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Trends in Psychiatry and Psychotherapy 2013, 35 4

Autor: Olavo B. Amaral

Fuente: http://www.redalyc.org/articulo.oa?id=311029500001


Trends in Psychiatry and Psychotherapy ISSN: 2237-6089 trends.denise@gmail.com Associação de Psiquiatria do Rio Grande do Sul Brasil Amaral, Olavo B. Lost in translation? Trends in Psychiatry and Psychotherapy, vol.
35, núm.
4, 2013, pp.
235-237 Associação de Psiquiatria do Rio Grande do Sul Available in: http:--www.redalyc.org-articulo.oa?id=311029500001 How to cite Complete issue More information about this article Journals homepage in redalyc.org Scientific Information System Network of Scientific Journals from Latin America, the Caribbean, Spain and Portugal Non-profit academic project, developed under the open access initiative Trends Editorial in Psychiatry and Psychotherapy Lost in translation? Perdidos na tradução? Olavo B.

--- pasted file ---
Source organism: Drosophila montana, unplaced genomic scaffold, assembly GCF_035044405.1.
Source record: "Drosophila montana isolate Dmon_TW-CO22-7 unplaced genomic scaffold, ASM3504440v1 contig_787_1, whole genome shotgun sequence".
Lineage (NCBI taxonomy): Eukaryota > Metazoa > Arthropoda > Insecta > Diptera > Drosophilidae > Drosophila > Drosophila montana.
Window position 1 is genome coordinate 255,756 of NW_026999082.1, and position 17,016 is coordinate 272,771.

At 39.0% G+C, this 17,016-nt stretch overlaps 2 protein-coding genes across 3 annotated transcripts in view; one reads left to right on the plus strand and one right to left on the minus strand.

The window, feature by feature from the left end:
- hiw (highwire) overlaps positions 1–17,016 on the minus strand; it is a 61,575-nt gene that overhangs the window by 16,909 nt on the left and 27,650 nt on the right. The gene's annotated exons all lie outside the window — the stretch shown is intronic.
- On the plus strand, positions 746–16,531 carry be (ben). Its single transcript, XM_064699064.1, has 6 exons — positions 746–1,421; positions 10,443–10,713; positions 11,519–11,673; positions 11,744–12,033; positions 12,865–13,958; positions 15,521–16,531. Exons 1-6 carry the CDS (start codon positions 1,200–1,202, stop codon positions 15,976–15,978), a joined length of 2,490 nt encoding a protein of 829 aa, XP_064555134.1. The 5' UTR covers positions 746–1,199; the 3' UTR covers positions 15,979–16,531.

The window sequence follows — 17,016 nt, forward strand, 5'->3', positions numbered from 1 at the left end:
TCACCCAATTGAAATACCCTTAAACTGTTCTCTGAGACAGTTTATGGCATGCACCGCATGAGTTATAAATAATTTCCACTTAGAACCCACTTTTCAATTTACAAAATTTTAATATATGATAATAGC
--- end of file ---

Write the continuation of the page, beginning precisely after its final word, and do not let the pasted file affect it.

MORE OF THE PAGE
Amaral* No one with a background in literary theory would dare to say that translation is a trivial matter.
It is a science as much as an art, and seminal translations have been as important as original literary material in many cultural scenes.
It is also hard work: a recent translation of the first third of Joyce’s Finnegans Wake has recently come out in China after 8 years of labor by its author.1 Still, hardly anyone would consider the difficulty of translation as a reason to abolish linguistic diversity and establish a universal language.
Although we evidently need communication between different societies, much of our cultural richness comes precisely from diversity, and many people dedicate their lives to making sure that the uniqueness of a particular language is preserved from globalization.2 These facts may seem distant from psychiatric research, but the connection is not that far-fetched.
The concept of translational science has invaded the biomedical field over the last two decades, starting out in cancer research in the early 1990s3 and rapidly progressing to guide a number of initiatives around the world, including the 2003 NIH Road Map,4 the 2004 FDA Critical Path Initiative,5 and the 2005 NIH Clinical a...

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